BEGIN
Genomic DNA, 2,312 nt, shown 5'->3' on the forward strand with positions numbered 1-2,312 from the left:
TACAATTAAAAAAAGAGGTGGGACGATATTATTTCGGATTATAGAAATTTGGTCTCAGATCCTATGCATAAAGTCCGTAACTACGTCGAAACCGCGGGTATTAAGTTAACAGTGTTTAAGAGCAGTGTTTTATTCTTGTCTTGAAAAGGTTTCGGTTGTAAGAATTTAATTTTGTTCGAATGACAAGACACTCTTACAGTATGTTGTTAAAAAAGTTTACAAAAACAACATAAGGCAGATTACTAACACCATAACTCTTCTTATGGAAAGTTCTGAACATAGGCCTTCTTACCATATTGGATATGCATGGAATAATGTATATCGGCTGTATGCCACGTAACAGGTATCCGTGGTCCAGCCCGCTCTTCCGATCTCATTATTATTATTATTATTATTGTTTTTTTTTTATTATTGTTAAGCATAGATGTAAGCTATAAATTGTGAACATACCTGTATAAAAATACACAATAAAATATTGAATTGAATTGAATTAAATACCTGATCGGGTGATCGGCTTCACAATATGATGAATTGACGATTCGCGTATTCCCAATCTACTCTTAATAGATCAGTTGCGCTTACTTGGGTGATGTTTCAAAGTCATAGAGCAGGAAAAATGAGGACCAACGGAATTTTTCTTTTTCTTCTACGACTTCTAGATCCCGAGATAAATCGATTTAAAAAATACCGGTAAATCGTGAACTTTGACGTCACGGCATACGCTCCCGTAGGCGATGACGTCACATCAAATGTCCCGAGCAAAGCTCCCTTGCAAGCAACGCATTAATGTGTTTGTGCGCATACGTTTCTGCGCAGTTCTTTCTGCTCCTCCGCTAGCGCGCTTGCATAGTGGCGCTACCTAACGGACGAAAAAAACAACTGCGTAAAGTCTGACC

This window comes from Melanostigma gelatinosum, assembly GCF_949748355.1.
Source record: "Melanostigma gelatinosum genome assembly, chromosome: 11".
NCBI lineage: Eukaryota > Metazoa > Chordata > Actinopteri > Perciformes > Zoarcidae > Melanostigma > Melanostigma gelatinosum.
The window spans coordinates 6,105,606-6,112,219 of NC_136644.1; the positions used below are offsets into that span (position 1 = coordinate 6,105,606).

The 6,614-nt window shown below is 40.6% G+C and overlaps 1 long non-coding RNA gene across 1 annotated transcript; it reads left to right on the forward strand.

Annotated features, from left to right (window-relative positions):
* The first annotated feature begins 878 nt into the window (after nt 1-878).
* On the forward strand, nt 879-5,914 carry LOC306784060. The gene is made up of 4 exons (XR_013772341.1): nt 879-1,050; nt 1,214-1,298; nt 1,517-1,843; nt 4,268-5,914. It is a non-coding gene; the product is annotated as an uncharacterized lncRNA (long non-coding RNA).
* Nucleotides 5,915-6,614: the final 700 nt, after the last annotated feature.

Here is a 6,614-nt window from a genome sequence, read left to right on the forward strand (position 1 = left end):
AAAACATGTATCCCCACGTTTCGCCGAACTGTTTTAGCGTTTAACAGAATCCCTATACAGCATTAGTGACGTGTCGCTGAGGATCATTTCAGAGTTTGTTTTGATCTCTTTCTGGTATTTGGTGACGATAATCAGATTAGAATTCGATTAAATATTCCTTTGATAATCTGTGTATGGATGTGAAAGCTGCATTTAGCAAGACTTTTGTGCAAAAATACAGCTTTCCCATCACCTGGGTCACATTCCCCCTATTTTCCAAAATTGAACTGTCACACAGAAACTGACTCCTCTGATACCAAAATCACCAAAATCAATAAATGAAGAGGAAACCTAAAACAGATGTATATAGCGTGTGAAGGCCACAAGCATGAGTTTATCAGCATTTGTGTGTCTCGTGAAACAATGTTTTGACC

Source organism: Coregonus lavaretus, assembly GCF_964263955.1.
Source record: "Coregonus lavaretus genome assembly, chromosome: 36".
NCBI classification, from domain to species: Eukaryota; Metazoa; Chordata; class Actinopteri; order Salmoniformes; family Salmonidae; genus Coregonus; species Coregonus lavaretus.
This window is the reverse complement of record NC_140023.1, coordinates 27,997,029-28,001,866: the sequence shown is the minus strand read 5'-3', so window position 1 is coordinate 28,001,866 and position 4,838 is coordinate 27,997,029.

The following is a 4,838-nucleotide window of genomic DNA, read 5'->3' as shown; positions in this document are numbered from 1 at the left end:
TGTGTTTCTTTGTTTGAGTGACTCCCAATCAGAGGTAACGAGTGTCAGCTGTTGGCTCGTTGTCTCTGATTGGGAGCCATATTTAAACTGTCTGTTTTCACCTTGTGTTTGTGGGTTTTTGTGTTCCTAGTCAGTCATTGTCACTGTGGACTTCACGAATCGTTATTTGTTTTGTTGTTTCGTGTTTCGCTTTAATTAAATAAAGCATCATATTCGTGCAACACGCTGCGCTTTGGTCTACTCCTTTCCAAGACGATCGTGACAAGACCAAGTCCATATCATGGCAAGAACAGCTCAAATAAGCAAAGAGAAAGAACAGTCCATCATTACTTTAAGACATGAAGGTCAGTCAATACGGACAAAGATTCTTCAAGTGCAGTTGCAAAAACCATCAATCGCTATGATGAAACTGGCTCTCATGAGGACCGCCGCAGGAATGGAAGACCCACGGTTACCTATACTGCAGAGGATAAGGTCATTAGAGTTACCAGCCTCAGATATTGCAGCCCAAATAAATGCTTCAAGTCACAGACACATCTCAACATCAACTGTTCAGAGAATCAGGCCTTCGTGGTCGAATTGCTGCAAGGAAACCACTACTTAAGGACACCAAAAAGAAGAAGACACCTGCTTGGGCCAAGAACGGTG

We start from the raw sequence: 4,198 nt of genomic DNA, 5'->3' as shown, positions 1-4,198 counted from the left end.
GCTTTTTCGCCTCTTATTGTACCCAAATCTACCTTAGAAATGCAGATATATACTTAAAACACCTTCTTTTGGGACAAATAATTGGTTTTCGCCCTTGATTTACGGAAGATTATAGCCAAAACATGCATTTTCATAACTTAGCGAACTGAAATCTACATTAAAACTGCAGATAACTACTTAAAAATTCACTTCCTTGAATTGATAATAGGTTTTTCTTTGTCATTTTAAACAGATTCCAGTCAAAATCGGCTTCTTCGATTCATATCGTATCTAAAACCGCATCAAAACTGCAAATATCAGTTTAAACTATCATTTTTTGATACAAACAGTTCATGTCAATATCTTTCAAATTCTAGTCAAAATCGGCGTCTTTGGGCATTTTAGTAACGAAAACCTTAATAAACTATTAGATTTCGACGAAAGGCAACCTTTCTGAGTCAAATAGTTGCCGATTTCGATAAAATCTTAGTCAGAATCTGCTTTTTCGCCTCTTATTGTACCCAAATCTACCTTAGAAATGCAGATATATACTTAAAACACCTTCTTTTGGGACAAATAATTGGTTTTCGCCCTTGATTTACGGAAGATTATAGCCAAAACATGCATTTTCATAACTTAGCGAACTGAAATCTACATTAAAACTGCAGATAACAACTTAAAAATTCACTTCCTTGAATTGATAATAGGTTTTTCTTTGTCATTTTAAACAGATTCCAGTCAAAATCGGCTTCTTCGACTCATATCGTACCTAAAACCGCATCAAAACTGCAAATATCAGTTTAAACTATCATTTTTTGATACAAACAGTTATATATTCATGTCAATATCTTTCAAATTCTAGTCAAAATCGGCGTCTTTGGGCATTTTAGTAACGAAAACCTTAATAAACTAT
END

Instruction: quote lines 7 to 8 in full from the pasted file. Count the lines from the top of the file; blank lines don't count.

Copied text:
The 6,614-nt window shown below is 40.6% G+C and overlaps 1 long non-coding RNA gene across 1 annotated transcript; it reads left to right on the forward strand.

Annotated features, from left to right (window-relative positions):